Practical Skills Class with Mark lomax

Research of my subject Conservation and my use of wool

all information was found online via Google search/images

This subject is close to my heart as it is really important that we learn to look after the planet and everything on it.If we don’t then we just would not be here as we would as a species be unable to survive. When people talk about the ring of life its not just making sure our human race survives by having the next generation , it also means that we need to make sure our planet survives also everything from animals to the natural world.  I truly believe that if we all pull together as one collective we can and will save our planet. It does not take a lot just everyone doing little and often and we could help to stop the global warming etc. Take time out to think once you have read the following information and then hopefully you will c how you could also help and do your bit for the plant.

I myself up-cycle,recycle and reuse everything, to create art pieces, if i can give it another reason and use i will. From old curtains turned into cushions to scraps of wool turned into soft toys and mandalas. Every little you do will help to save and protect the planet. This should be the rule of thumb of future generations so they can live long and prosperous lives , along side nature and the wild life.

So as you can see this is my subject for this year in college and if i can even get one more person to help re-cycle,up-cycle and re-use then i think i will have succeeded in helping the planet and so will the person.

This is my objective in life to help to save the planet.

Enjoy !!!!

Conservation

From Wikipedia, the free encyclopedia

Conservation is the ethical use and protection of valuable resources, such as trees, minerals, wildlife, water and others. It focuses on maintaining the natural world in order to protect the sources of resources. Conservation may refer to:

Conservation (ethic) of biodiversity, environment, and natural resources, including protection and management

Conservation-restoration of cultural heritage, protection and restoration of cultural heritage, including works of art and architecture, as well as archaeological and historical artifacts

Conservation law, measurable property of isolated physical system that does not change as the system evolves, including conservation of energy, mass, momentum, electric charge, subatomic particles, and fundamental symmetries

 

Characteristics or traits subject to conservation

Conserved quantity, in mathematics, a function of dependent variables that remains constant

Conserved trait, in evolution, a phenotypic expression that is similar or identical through time as the result of natural selection

Conserved sequence, similar or identical sequences of nucleic acids, proteins, protein structures, or polymeric carbohydrates

Conservation (psychology), learning development of logical thinking, according to Jean Piaget

Conserved name (Latin nomen conservandum), a scientific name with specific nomenclatural protection

Economics and Law – Conservation Law – Conservation Property Rights[edit]

Conservation economics (Environmental economics), economics of conservation of the environment and natural resources

Conservation law (Environmental law), law concerning conservation of the environment and resources; see also conservation property rights

 

 

image: http://cdn2.business2community.com/wp-content/uploads/2015/05/upcycling-800×600.jpg

Image credit: love2upcyling.blogspot.com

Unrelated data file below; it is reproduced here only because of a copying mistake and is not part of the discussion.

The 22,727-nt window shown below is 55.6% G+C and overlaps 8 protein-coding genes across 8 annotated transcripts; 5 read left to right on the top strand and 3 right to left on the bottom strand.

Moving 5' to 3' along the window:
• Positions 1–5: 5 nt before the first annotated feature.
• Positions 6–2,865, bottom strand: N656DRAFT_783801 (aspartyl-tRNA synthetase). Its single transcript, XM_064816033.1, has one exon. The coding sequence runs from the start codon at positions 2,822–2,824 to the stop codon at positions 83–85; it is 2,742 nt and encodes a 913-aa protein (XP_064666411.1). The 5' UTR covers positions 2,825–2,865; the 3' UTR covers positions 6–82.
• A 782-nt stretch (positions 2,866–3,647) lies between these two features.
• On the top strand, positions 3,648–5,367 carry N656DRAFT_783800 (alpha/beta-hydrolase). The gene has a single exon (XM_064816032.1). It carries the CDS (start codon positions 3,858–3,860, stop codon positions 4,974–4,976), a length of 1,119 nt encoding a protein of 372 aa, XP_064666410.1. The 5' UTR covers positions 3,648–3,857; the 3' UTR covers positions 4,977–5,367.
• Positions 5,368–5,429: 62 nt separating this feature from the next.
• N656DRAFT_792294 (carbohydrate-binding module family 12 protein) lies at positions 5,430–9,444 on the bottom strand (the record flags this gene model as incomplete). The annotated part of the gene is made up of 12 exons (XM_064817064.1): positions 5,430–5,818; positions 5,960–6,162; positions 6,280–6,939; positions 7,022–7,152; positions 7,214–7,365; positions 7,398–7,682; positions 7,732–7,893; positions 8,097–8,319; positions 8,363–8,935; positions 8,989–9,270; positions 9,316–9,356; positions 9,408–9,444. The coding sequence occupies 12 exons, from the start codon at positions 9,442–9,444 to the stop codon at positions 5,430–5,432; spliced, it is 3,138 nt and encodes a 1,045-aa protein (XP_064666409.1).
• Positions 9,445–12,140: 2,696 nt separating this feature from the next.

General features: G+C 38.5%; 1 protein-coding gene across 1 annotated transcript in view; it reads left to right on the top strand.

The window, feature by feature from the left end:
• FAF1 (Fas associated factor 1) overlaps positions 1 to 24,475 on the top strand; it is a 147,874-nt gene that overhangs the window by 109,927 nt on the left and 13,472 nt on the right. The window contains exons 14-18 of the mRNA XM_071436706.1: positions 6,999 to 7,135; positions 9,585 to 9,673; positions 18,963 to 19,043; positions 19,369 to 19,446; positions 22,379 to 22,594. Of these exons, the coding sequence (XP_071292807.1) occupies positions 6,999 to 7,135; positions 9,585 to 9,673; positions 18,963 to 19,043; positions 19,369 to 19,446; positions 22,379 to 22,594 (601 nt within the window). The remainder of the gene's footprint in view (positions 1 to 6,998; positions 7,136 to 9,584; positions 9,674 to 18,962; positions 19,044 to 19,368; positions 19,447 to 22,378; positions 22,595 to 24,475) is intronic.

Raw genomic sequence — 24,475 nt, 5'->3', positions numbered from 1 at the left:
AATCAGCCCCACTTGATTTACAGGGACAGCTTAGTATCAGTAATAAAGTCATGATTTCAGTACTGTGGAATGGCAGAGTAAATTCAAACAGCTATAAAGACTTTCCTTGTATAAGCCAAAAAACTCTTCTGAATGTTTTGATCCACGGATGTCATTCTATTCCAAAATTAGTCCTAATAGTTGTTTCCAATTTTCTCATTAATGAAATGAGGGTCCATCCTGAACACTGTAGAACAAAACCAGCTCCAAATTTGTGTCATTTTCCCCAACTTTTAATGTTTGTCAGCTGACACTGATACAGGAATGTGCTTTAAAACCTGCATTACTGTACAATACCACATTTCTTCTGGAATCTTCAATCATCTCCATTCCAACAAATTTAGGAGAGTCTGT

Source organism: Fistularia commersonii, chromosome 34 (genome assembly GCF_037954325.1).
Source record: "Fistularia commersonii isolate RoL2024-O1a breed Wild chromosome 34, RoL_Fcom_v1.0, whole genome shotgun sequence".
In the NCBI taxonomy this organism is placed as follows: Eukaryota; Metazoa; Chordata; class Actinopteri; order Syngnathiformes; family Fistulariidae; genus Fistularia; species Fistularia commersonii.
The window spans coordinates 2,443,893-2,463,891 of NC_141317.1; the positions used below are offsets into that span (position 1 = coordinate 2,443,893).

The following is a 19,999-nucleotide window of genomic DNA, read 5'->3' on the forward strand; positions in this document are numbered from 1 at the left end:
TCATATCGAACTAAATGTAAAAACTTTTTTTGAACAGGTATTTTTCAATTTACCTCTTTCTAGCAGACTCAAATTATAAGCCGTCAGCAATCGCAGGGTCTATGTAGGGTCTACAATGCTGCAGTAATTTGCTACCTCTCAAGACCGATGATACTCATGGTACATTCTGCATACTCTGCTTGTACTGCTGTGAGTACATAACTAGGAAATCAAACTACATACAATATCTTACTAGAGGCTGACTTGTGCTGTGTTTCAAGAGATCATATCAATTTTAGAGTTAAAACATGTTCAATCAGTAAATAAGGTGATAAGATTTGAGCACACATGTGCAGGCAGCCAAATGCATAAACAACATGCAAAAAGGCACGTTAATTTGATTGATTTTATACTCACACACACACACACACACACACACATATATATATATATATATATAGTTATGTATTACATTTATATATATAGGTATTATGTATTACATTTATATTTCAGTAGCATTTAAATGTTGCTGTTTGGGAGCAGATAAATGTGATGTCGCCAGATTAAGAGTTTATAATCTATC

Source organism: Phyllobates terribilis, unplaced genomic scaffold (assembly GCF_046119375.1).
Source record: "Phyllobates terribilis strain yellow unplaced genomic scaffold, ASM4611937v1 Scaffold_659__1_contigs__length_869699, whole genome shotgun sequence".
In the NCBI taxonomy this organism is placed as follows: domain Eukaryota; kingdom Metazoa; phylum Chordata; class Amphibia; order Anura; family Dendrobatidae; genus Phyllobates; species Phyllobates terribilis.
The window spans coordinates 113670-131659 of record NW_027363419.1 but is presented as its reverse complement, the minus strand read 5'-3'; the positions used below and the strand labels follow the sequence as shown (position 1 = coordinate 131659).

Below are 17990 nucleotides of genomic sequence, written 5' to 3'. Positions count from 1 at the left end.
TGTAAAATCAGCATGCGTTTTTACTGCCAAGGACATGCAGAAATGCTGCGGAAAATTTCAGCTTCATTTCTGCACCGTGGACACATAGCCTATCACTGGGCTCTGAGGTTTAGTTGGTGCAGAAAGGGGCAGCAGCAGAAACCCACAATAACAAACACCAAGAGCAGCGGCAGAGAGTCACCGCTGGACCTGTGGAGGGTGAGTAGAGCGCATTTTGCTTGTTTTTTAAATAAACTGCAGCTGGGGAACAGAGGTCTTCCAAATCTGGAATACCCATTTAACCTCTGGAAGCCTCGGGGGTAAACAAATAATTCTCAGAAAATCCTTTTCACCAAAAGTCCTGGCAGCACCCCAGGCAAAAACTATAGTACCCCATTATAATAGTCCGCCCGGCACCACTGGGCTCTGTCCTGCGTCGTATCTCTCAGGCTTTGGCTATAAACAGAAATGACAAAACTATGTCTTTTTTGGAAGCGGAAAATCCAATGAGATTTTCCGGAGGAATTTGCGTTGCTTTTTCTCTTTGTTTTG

Some consider upcycling just a passing fad, but we hope this trend is here to stay – and why wouldn’t it? It’s a practice of turning things people would throw away into something beautiful and useful. It’s an improved form of recycling that, instead of breaking down the materials, uses them in their original form, giving them a new purpose and a much better quality.

As it has become insanely popular, entrepreneurs throughout the world are setting up upcycling businesses. These business ideas are usually divided into 3 groups: creating upcycled products, reselling them and collecting materials that will be used for future upcycling. Both freelances and big shots in the business world are equally acknowledging the upcycling benefits.

Let’s see the main pros of the upcycling businesses that will inspire you to set up your own.

#1 It’s good for the environment

Upcycling is a great green practice for several reasons: there’s less trash in landfills, the air and water pollution are reduced and last, but not the least important – it sets an example for the others.  It raises the environmental awareness, teaches us about green living, inspiring us to venture into upcycling – with or without significant financial benefits. These green ideas spread quickly to the large companies as well.

“Zero waste” is one of the latest practices in manufacture, deriving from the idea of sending “zero” amount of waste to landfill. These are all great news for the environment as all branches of industry are making a special effort to lower the consumption of raw materials.

Recommended for You

Webcast, November 10th: Content Promotion Tactics I Used to Grow from 0-35,000 Unique Visitors in 6 Months

#2 You can make money from trash

Let’s be honest – financial benefit is probably the main motivation for most people who are into upcycling. When we say “financial benefit”, we don’t think of nickels and dimes, but serious money.

Companies are buying waste at low cost, using it to create products and sell them at extremely high prices, because of their aesthetic and environmental value. Even if they don’t upcycle, they can earn a lot just by selling their trash instead of paying someone to take it to a landfill.

Not only large companies enjoy these upcycling benefits. Artists and craftsmen can earn huge profits by “turning trash into treasure” while they pay next to nothing for their materials.